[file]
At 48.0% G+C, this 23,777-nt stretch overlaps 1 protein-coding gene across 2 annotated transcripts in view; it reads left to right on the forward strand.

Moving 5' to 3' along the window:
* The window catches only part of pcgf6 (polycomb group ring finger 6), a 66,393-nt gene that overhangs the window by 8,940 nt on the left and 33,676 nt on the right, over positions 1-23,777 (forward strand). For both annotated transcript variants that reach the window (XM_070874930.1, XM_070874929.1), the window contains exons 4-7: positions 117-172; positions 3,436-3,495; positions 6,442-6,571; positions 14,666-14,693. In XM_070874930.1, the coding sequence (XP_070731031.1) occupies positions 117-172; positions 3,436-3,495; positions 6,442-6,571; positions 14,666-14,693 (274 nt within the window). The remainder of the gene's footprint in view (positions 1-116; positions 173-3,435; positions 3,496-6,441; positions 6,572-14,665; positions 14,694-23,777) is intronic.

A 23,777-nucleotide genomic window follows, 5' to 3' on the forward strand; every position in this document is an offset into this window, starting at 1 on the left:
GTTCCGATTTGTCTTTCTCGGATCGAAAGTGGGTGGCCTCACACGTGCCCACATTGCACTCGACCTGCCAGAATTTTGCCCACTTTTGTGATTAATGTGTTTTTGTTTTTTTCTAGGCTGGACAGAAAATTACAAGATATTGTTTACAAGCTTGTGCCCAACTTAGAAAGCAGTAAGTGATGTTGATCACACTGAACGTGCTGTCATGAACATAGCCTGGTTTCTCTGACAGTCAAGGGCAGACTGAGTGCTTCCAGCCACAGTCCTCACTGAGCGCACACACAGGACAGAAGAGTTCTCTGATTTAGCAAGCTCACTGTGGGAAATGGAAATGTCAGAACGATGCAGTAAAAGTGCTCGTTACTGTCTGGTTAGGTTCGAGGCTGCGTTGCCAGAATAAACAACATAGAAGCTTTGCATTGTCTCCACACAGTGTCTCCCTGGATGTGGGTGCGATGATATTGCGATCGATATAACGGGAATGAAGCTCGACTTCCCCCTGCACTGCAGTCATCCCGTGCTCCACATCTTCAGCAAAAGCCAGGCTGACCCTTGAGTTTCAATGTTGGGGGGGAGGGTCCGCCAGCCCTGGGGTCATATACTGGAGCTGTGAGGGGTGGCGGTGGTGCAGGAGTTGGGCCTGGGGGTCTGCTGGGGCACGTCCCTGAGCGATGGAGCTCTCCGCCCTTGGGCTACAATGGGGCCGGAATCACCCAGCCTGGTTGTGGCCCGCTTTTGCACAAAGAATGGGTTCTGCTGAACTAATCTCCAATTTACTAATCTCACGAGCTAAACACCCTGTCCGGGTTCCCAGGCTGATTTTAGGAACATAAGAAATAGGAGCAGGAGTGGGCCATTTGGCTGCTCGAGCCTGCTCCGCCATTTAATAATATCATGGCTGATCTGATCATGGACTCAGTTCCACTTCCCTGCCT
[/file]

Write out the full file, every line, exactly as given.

At 48.0% G+C, this 23,777-nt stretch overlaps 1 protein-coding gene across 2 annotated transcripts in view; it reads left to right on the forward strand.

Moving 5' to 3' along the window:
* The window catches only part of pcgf6 (polycomb group ring finger 6), a 66,393-nt gene that overhangs the window by 8,940 nt on the left and 33,676 nt on the right, over positions 1-23,777 (forward strand). For both annotated transcript variants that reach the window (XM_070874930.1, XM_070874929.1), the window contains exons 4-7: positions 117-172; positions 3,436-3,495; positions 6,442-6,571; positions 14,666-14,693. In XM_070874930.1, the coding sequence (XP_070731031.1) occupies positions 117-172; positions 3,436-3,495; positions 6,442-6,571; positions 14,666-14,693 (274 nt within the window). The remainder of the gene's footprint in view (positions 1-116; positions 173-3,435; positions 3,496-6,441; positions 6,572-14,665; positions 14,694-23,777) is intronic.

A 23,777-nucleotide genomic window follows, 5' to 3' on the forward strand; every position in this document is an offset into this window, starting at 1 on the left:
GTTCCGATTTGTCTTTCTCGGATCGAAAGTGGGTGGCCTCACACGTGCCCACATTGCACTCGACCTGCCAGAATTTTGCCCACTTTTGTGATTAATGTGTTTTTGTTTTTTTCTAGGCTGGACAGAAAATTACAAGATATTGTTTACAAGCTTGTGCCCAACTTAGAAAGCAGTAAGTGATGTTGATCACACTGAACGTGCTGTCATGAACATAGCCTGGTTTCTCTGACAGTCAAGGGCAGACTGAGTGCTTCCAGCCACAGTCCTCACTGAGCGCACACACAGGACAGAAGAGTTCTCTGATTTAGCAAGCTCACTGTGGGAAATGGAAATGTCAGAACGATGCAGTAAAAGTGCTCGTTACTGTCTGGTTAGGTTCGAGGCTGCGTTGCCAGAATAAACAACATAGAAGCTTTGCATTGTCTCCACACAGTGTCTCCCTGGATGTGGGTGCGATGATATTGCGATCGATATAACGGGAATGAAGCTCGACTTCCCCCTGCACTGCAGTCATCCCGTGCTCCACATCTTCAGCAAAAGCCAGGCTGACCCTTGAGTTTCAATGTTGGGGGGGAGGGTCCGCCAGCCCTGGGGTCATATACTGGAGCTGTGAGGGGTGGCGGTGGTGCAGGAGTTGGGCCTGGGGGTCTGCTGGGGCACGTCCCTGAGCGATGGAGCTCTCCGCCCTTGGGCTACAATGGGGCCGGAATCACCCAGCCTGGTTGTGGCCCGCTTTTGCACAAAGAATGGGTTCTGCTGAACTAATCTCCAATTTACTAATCTCACGAGCTAAACACCCTGTCCGGGTTCCCAGGCTGATTTTAGGAACATAAGAAATAGGAGCAGGAGTGGGCCATTTGGCTGCTCGAGCCTGCTCCGCCATTTAATAATATCATGGCTGATCTGATCATGGACTCAGTTCCACTTCCCTGCCT